Implementing Zero Trust is a huge shift in how organizations operate networking and cyber security: Forcepoint

Implementing Zero Trust is a huge shift in how organizations operate networking and cyber security: Forcepoint

Pradeep Chakraborty
New Update
Security Risk Leaders Gartner

Forcepoint is an American MNC software company headquartered in Austin, Texas, that develops computer security software and data protection, cloud access security broker, firewall and cross-domain solutions. Forcepoint was founded in 1994 as an information technology reseller called NetPartners.


Here, John DiLullo, Chief Revenue Officer at Forcepoint, tells us more. Excerpts from an interview:

DQ: Why are CEOs and CISOs doubling down on cybersecurity, converged approaches?

John DiLullo: Companies are facing a new reality where employees work from anywhere, using many different devices – both managed and unmanaged. The pandemic compelled organizations to migrate much faster than originally planned to cloud-based and service-based applications. This has far-reaching implications for cybersecurity and risk and is a paradigm shift that will last long after the pandemic has ended.


John DiLullo, Forcepoint.

Traditional security approaches, which involve dozens of point products focused on controlling and protecting access to corporate resources, are no longer enough to protect a fluid, dispersed, connected and cloud-based business environment. You cannot assume that employees’ devices attached to your ‘corporate’ network should be trusted and restricting sensitive data is paramount. You need to understand and control how data is used and by whom, on the web, within cloud applications, and through internal, private applications.

This is why business leaders such as CEOs and CISOs are exploring and adopting converged approaches to cybersecurity. In converging security capabilities to let’s say a single platform, it doesn’t mean eliminating or reducing capabilities. It provides a simpler approach to effectively managing security in today’s anywhere worker reality. And this is where we start to see security become a business enabler – and for many, serve as a competitive differentiator.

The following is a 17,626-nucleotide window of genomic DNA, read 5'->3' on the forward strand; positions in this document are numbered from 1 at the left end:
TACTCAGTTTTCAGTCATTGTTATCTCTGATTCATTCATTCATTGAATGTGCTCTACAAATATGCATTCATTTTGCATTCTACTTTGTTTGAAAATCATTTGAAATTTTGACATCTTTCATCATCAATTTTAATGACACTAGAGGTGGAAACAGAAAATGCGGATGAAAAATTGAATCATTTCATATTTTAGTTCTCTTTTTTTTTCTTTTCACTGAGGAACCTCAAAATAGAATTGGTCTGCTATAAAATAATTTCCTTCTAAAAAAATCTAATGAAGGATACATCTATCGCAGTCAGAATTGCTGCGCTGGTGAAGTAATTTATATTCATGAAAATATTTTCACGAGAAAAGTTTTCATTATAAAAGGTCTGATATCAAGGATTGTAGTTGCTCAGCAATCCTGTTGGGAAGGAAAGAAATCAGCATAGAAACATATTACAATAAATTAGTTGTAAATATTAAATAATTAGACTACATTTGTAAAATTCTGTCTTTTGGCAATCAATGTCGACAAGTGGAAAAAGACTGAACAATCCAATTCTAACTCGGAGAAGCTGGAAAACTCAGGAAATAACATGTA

DQ: How can Secure Access Service Edge (SASE) solutions enable enterprises to protect data from anywhere it is accessed?

John DiLullo: SASE brings together networking and security for organizations, allowing both to be delivered consistently wherever employees might be working. These technologies used to be treated separately, but with SASE, security policies can be defined and monitored from one place, and enforced wherever they’re needed.

Data is almost always stored in one of three places – the web, cloud apps like Microsoft 365, or private applications hosted in internal data centers or private clouds. The average remote worker is using an estimated twelve or more software as a service (SaaS) apps, and an increasing number of private applications, making for a challenging environment to monitor and secure properly.


Because SASE uses a combination of security gateways including Cloud Access Security Brokers (allowing access to cloud assets to users that need it, while keeping out unauthorized access) and Zero Trust Network Access (a way of ensuring each user can only see the specific resources they are allowed to access), alongside software-defined networking, both security and connectivity can be delivered consistently, regardless of where people are working or where the resources they are accessing reside.

DQ: How can one handle data breaches due to remote work?

John DiLullo: The best way to handle data breaches is to prevent them from happening in the first place, and to be able to detect imminent or developing breaches before they occur.


Remote working has given employees a huge amount of flexibility. But, it has also increased the spread and sprawl of data because information is being stored on and accessed from all kinds of devices and locations – some more secure than others. This means that without consistent cybersecurity measures in place, gaps can open up.